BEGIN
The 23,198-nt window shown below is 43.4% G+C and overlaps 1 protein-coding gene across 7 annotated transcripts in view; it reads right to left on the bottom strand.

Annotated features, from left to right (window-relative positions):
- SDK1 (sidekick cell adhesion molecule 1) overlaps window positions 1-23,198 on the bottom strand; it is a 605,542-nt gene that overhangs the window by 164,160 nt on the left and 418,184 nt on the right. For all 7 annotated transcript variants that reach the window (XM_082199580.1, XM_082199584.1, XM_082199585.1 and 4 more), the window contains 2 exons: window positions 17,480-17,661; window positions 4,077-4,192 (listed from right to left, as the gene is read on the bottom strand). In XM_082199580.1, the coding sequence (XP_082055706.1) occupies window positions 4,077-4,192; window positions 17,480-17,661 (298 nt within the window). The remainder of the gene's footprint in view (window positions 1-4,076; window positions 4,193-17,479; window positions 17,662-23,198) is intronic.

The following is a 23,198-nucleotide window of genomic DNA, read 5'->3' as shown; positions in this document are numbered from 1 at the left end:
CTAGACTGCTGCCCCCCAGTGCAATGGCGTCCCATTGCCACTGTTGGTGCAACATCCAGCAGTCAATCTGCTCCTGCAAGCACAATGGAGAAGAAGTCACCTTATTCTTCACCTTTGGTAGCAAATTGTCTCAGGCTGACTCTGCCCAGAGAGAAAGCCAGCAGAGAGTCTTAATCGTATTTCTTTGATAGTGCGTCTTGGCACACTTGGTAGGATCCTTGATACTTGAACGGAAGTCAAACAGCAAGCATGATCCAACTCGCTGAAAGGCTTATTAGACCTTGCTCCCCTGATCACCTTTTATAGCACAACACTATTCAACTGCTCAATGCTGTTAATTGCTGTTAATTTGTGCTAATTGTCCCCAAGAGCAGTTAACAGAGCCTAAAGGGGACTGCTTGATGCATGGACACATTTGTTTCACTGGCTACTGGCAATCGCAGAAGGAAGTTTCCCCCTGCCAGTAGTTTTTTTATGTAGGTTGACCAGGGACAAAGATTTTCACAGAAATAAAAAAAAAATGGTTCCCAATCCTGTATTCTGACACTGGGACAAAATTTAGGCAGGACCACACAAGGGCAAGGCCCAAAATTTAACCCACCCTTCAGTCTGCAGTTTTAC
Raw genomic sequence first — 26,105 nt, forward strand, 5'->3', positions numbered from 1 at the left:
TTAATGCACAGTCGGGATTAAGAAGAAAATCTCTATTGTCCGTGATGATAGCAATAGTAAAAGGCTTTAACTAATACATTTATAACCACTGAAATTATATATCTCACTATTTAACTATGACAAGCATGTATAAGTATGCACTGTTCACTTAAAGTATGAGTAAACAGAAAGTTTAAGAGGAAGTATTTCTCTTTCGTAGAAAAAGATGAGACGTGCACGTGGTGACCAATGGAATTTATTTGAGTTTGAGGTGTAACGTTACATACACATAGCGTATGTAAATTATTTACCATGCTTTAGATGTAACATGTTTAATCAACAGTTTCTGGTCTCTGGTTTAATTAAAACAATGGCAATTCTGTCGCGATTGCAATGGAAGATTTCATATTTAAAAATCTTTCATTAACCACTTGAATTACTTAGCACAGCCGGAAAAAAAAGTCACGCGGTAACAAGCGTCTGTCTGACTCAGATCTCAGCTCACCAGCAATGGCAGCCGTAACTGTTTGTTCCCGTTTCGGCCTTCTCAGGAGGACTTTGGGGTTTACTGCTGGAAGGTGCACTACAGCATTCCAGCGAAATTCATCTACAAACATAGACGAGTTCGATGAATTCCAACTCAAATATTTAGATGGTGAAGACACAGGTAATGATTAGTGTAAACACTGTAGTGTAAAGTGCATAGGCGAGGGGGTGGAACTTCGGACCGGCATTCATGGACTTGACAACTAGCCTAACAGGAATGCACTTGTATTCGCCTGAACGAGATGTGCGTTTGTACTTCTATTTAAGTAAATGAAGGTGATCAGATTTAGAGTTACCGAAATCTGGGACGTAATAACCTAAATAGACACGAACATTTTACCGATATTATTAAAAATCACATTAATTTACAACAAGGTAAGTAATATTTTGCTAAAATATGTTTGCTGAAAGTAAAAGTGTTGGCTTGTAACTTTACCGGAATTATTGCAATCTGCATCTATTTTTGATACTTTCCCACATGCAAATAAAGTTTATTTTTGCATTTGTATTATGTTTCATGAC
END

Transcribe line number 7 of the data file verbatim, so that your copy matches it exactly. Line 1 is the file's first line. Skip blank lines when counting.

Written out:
TTAATGCACAGTCGGGATTAAGAAGAAAATCTCTATTGTCCGTGATGATAGCAATAGTAAAAGGCTTTAACTAATACATTTATAACCACTGAAATTATATATCTCACTATTTAACTATGACAAGCATGTATAAGTATGCACTGTTCACTTAAAGTATGAGTAAACAGAAAGTTTAAGAGGAAGTATTTCTCTTTCGTAGAAAAAGATGAGACGTGCACGTGGTGACCAATGGAATTTATTTGAGTTTGAGGTGTAACGTTACATACACATAGCGTATGTAAATTATTTACCATGCTTTAGATGTAACATGTTTAATCAACAGTTTCTGGTCTCTGGTTTAATTAAAACAATGGCAATTCTGTCGCGATTGCAATGGAAGATTTCATATTTAAAAATCTTTCATTAACCACTTGAATTACTTAGCACAGCCGGAAAAAAAAGTCACGCGGTAACAAGCGTCTGTCTGACTCAGATCTCAGCTCACCAGCAATGGCAGCCGTAACTGTTTGTTCCCGTTTCGGCCTTCTCAGGAGGACTTTGGGGTTTACTGCTGGAAGGTGCACTACAGCATTCCAGCGAAATTCATCTACAAACATAGACGAGTTCGATGAATTCCAACTCAAATATTTAGATGGTGAAGACACAGGTAATGATTAGTGTAAACACTGTAGTGTAAAGTGCATAGGCGAGGGGGTGGAACTTCGGACCGGCATTCATGGACTTGACAACTAGCCTAACAGGAATGCACTTGTATTCGCCTGAACGAGATGTGCGTTTGTACTTCTATTTAAGTAAATGAAGGTGATCAGATTTAGAGTTACCGAAATCTGGGACGTAATAACCTAAATAGACACGAACATTTTACCGATATTATTAAAAATCACATTAATTTACAACAAGGTAAGTAATATTTTGCTAAAATATGTTTGCTGAAAGTAAAAGTGTTGGCTTGTAACTTTACCGGAATTATTGCAATCTGCATCTATTTTTGATACTTTCCCACATGCAAATAAAGTTTATTTTTGCATTTGTATTATGTTTCATGAC